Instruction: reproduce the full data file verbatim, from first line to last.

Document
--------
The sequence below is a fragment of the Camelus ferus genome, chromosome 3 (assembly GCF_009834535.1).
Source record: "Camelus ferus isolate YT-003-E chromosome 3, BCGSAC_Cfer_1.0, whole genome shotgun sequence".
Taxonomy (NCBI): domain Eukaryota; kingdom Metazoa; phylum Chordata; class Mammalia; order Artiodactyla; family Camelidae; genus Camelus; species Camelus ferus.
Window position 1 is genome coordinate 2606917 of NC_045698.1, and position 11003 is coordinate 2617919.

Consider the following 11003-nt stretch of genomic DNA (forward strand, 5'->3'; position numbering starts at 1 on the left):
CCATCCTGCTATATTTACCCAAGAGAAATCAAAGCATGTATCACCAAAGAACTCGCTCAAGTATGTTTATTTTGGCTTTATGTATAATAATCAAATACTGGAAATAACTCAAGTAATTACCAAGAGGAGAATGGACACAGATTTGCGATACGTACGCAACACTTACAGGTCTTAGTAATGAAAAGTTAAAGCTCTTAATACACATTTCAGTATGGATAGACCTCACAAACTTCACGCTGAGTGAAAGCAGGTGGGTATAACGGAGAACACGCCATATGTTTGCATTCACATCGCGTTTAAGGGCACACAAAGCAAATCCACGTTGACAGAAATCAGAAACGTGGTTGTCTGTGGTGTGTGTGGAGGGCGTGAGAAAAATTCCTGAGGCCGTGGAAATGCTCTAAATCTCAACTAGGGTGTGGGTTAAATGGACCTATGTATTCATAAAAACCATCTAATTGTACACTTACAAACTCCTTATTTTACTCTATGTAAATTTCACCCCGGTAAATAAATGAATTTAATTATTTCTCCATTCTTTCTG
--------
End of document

The sequence below is a fragment of the Camelus ferus genome, chromosome 3 (assembly GCF_009834535.1).
Source record: "Camelus ferus isolate YT-003-E chromosome 3, BCGSAC_Cfer_1.0, whole genome shotgun sequence".
Taxonomy (NCBI): domain Eukaryota; kingdom Metazoa; phylum Chordata; class Mammalia; order Artiodactyla; family Camelidae; genus Camelus; species Camelus ferus.
Window position 1 is genome coordinate 2606917 of NC_045698.1, and position 11003 is coordinate 2617919.

Consider the following 11003-nt stretch of genomic DNA (forward strand, 5'->3'; position numbering starts at 1 on the left):
CCATCCTGCTATATTTACCCAAGAGAAATCAAAGCATGTATCACCAAAGAACTCGCTCAAGTATGTTTATTTTGGCTTTATGTATAATAATCAAATACTGGAAATAACTCAAGTAATTACCAAGAGGAGAATGGACACAGATTTGCGATACGTACGCAACACTTACAGGTCTTAGTAATGAAAAGTTAAAGCTCTTAATACACATTTCAGTATGGATAGACCTCACAAACTTCACGCTGAGTGAAAGCAGGTGGGTATAACGGAGAACACGCCATATGTTTGCATTCACATCGCGTTTAAGGGCACACAAAGCAAATCCACGTTGACAGAAATCAGAAACGTGGTTGTCTGTGGTGTGTGTGGAGGGCGTGAGAAAAATTCCTGAGGCCGTGGAAATGCTCTAAATCTCAACTAGGGTGTGGGTTAAATGGACCTATGTATTCATAAAAACCATCTAATTGTACACTTACAAACTCCTTATTTTACTCTATGTAAATTTCACCCCGGTAAATAAATGAATTTAATTATTTCTCCATTCTTTCTG